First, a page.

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Whacking Weeds with Lasers

Whacking Weeds with Lasers

Running on diesel rather than batteries, this robot can eliminate agricultural weeds up to 20 hours per day. Photo: Carbon Robotics
Developers around the globe are turning their attention to agriculture, introducing various robotic solutions to harvesting, tilling, fertilization, and pest control. Many of them reduce the volume of fertilizer, pesticides, and herbicides through precision applications. Now, one West Coast company is eliminating the need for herbicides with a robotic platform that burns weeds away with lasers.
Seattle-based Carbon Robotics introduced its autonomous weeder this year, some three years after the startup was established by software executives. The platform combines computers using deep learning to identify and “zap” weeds with carbon dioxide lasers, mounted on a four-wheel platform powered by diesel and hydraulics.
The weeder can kill over 100,000 weeds per hour with its eight laser modules, said John Mey, Carbon Robotics director of engineering. He credits the ability to use deep learning techniques with the development of sensors and camera resolution for fast development.

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“Being able to see weeds, I guess, is actually the biggest thing,” he said. “In the beginning we were just shooting any size. But we quickly found out that large weeds take an exponential amount of time to kill. So getting better camera sensors, we can see weeds that are one-day old and spend 300 milliseconds on it. If we can go into a field when it’s in that state, we clear weeds significantly faster than if a farmer loses control. A six-week-old plant is going to take maybe 50 times longer to kill.”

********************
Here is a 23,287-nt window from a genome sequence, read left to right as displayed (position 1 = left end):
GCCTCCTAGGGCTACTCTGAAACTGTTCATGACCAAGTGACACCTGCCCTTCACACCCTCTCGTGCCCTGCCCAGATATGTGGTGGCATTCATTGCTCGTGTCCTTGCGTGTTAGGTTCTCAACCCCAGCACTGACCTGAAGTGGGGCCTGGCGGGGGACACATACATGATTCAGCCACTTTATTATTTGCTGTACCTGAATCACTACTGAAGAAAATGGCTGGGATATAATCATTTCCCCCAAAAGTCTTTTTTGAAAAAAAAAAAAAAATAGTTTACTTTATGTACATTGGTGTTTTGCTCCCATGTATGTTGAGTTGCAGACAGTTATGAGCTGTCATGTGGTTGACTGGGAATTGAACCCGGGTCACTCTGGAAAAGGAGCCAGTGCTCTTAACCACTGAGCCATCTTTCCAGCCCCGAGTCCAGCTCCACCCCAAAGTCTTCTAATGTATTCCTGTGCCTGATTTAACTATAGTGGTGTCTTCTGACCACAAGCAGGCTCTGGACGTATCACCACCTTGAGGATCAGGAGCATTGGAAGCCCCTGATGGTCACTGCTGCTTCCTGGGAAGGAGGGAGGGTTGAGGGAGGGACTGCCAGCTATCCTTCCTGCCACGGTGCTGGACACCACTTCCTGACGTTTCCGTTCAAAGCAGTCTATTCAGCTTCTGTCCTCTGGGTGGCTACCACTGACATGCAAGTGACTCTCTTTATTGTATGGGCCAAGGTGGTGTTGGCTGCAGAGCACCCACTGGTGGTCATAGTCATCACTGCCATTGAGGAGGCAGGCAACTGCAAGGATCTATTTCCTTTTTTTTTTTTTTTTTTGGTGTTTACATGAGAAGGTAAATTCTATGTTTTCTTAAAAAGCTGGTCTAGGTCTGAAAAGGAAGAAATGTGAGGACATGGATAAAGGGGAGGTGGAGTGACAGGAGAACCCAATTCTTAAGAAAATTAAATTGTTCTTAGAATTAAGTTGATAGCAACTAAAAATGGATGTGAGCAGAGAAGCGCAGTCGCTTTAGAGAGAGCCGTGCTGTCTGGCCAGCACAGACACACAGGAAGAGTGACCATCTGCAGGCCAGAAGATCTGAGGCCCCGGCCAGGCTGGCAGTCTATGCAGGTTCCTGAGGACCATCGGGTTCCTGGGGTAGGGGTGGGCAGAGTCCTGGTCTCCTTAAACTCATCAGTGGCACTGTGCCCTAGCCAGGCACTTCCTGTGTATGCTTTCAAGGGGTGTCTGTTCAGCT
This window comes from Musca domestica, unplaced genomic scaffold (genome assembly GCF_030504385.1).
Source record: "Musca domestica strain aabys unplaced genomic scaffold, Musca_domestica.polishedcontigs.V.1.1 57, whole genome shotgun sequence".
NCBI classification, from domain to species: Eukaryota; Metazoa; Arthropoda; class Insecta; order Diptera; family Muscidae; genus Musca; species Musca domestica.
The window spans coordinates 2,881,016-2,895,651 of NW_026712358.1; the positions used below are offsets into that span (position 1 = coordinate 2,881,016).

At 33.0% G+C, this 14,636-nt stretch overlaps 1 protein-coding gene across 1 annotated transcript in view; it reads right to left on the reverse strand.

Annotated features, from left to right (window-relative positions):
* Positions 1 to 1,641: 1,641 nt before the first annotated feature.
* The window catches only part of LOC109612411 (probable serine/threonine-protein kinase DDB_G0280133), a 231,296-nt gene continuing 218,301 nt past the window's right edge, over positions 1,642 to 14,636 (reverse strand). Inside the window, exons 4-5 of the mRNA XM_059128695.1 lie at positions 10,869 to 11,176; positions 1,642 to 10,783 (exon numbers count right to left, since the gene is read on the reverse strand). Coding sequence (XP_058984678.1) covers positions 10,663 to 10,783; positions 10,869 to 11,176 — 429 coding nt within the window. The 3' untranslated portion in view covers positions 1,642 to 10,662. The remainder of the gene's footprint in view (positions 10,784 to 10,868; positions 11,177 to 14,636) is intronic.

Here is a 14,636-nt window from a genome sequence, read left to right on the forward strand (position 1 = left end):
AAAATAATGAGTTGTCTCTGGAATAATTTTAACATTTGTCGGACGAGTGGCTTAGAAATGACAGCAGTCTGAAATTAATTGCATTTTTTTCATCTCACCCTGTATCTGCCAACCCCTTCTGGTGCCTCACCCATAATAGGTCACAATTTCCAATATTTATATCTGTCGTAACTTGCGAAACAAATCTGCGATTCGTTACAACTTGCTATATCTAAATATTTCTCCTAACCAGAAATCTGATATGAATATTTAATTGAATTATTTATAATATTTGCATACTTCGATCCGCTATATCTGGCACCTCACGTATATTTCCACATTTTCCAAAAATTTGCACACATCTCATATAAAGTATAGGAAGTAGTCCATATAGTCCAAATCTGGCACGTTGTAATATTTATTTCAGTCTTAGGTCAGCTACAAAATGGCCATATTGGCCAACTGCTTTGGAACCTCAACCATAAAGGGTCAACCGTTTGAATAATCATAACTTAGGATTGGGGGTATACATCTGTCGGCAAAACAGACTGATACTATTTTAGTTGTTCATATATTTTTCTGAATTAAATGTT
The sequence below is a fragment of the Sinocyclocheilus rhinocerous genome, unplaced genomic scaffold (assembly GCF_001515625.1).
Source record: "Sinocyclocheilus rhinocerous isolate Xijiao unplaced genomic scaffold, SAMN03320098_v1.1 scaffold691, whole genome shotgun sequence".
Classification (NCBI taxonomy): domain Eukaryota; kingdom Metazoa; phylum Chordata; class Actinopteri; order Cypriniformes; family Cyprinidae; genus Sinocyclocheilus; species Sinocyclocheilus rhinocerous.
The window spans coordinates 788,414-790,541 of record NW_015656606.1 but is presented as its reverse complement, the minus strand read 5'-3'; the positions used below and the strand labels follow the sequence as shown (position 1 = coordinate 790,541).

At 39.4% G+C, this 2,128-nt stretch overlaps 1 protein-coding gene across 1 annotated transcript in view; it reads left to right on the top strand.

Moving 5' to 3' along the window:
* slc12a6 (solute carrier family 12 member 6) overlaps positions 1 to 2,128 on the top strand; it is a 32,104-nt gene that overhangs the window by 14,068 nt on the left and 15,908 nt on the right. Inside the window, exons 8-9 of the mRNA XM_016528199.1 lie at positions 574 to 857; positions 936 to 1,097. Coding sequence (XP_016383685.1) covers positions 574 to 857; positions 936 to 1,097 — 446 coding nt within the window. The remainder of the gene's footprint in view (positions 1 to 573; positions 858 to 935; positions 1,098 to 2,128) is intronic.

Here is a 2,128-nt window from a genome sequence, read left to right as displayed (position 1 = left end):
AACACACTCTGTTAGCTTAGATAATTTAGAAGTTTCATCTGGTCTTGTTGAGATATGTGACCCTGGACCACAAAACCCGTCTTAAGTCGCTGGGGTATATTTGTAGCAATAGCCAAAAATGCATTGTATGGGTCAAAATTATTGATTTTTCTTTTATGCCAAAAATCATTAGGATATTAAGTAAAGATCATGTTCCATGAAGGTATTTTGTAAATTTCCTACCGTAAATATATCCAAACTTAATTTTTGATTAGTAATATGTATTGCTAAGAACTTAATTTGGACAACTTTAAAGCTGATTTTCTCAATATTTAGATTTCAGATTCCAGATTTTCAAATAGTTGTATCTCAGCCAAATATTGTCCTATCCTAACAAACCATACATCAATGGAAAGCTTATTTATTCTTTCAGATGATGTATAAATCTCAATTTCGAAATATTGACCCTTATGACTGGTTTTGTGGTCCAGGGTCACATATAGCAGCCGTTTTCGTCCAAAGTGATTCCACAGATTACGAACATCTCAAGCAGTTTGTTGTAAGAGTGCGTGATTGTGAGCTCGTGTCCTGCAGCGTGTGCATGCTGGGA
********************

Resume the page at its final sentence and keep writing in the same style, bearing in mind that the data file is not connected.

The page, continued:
The cameras work in conjunction with the lasers, using a piece of optics that aligns with the laser beams, according to Mey. “The laser beam goes through a special piece of optics that combines a camera with it so we can see what we’re shooting,” he said. “Then, it goes through two mirrors that allow us to aim on the [soil] bed top. Each laser can shoot a footprint of roughly 15 inches by 15 inches so there’s some overlap. They can each independently shoot weeds or they can combine and shoot the same one.”

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Mey said the team has worked closely with farmers in developing the weeder. It was on their advice they opted to have the weeder run on diesel and hydraulics. Farmers want the robot to operate continuously, especially during a short window after planting when the crop starts to come in.
Batteries would work, he said, but need an hours-long charging period when depleted. “The farmers want this to work 16 to 20 hours a day, so they can keep feeding it diesel,” he said. “It’s optimal for them. They also liked hydraulics because the power density is there, they already know how to deal with it.”
The four-wheel-drive weeder mimics familiar tractors in many ways, and is designed for large tracts of fields. It was developed for work in onion fields with a 24-inch ground clearance. Along with coordinating sensors, cameras and lasers, Mey said one of the biggest challenges was making the laser packages rugged enough for field work.
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“We’ve isolated sensitive components and modularized them so that if a farmer has a laser break, they just take the tube out and ship it back,” said Mey. “But they keep a stock of the components on hand so they can just swap it in and get the robot back up.”
The firm has multiple weeders working in the Northwest. Mey said the platform is adaptable to working with other crops. “Farmers have been asking us to try different crops and its been surprisingly easy. There is no mechanical change. There’s some deep learning. You capture some images and label them: This is a weed, shoot it; This is a carrot, don’t shoot it. A day later we are shooting and weeding.”

John Kosowatz is senior editor.

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